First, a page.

Academy Online High School

An online high school uses data to help visualize each student’s journey


Academy Online High School (AOHS) is the virtual learning community offered through Academy School District 20.  Developed to support kids who need more flexibility in their schedules, AOHS has a clear mandate to ensure students in the state of Colorado are equipped to succeed as they pursue higher education and enter the workforce.


Every Student Has Unique Needs

The team at AOHS strongly believe that you can’t help students move forward until you know what’s holding them back.  To that end, they wanted to learn more about individual challenges—but their incumbent platform wasn’t helping.  “We wanted a tool that could not only effectively visualize a learner’s progress against our state and national standards but also quickly identify learners who may be at risk of not accomplishing defined learning goals as early as possible,” says Rick Tanski of Academy District 20.

Useful Information Must be Shared

The information AOHS was looking to report on had to be timely and easy to communicate: “We needed the ability to deliver constructive feedback in a more meaningful and impactful manner—and not just to students, but to parents and teachers as well,” says Tanski.


Advancing Online Education

AOHS became one of the first K–12 schools in the world to discover the benefits of the Brightspace Student Success System™.  The product works by using data already in the Brightspace platform to create a rich visualization of each student’s progress using simple, colorful graphs.  Tanski explains, “The product allows us to understand very quickly and easily where students are and where they may be going. It allows us to take impersonal data and translate it into meaningful communication points so we can connect with students on a deeper level in their learning.”

The Help They Need before They Need it

The tool also helps teachers make predictions.  They can trend overall learner performance and plan for any remediation efforts before students even know they need help.  “We use the data to inform instruction at the moment of learning,” says Tanski.  In other words, a teacher knows where a student might struggle and can address the issue while teaching to avoid the usual disappointing results.

Encouraging Improvements in Teaching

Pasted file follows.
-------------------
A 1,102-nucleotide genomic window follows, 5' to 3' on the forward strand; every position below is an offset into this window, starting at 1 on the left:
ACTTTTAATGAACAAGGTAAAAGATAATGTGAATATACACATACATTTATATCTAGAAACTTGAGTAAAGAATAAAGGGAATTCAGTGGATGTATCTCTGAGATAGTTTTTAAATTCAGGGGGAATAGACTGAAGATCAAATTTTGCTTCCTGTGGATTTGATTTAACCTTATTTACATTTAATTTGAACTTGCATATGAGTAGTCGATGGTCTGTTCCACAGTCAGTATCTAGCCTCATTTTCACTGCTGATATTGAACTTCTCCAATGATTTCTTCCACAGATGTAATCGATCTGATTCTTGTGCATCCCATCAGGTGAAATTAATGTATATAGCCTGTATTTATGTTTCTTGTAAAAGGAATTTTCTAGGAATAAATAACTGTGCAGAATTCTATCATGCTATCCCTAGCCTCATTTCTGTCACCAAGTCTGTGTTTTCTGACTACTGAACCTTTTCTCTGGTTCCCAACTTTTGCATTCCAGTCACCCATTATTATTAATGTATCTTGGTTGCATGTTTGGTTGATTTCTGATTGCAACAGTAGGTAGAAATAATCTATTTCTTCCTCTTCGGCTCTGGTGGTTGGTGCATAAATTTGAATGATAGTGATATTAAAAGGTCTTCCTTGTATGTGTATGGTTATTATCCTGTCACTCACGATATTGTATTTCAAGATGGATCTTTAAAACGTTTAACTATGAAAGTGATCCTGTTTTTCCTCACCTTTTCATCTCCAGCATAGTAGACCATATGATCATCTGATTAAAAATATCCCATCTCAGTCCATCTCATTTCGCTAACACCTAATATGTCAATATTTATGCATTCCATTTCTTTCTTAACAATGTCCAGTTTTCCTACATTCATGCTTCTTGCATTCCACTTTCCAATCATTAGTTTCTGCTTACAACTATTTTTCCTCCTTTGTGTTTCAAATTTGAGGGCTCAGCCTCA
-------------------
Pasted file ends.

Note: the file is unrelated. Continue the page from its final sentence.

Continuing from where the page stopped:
In the standards-based system used by AOHS, teachers are evaluated based on student growth and achievement.  Using the Brightspace Student Success System, they can see how students are progressing, which gives them a measure of their own performance.  “Effective teachers want to improve through increased student learning,” says Tanski.

“In a traditional classroom, if teachers have 150, 160, 180 kids, they can’t individualize their instruction or make mid-course corrections and they can’t remediate in advance.  But you can do that in a technology-mediated environment—it’s what we do with the Brightspace platform.”
Rick Tanski, Academy School District 20


Transforming Education One Student at a Time

What’s happening at AOHS goes deeper than good grades. “Our teachers are leaving their usual practices behind and taking a more individualistic approach to progress and achievement,” says Tanski.  For students, it’s a matter of learning how to learn. He explains, “While students are excited and intrigued by the product, the ultimate goal in using Brightspace is to drive a new dialogue with them, one that’s founded on continuous progress.  They begin to think, ‘here are my learning goals, here’s how I can track progress to meet those goals, and here’s how I am progressing on a day-by-day basis.’”

More Graduations and Better Grades

While AOHS is finding success in untraditional ways, their results can be measured using traditional methods. The school has been tracking the percentage of total grades each semester for the past five years. Tanski says, “More kids are passing with Cs or higher and fewer kids are in the D to F range. From 2013 to 2014 we’ve reduced our failure rate by 36%.”  In some cases, AOHS students are even surpassing their bricks-and-mortar cohorts. Tanski explains: “when we compare ourselves district-wide, specifically in grades nine and ten math, we have generally scored about ten percentage points higher on a three-year rolling average.”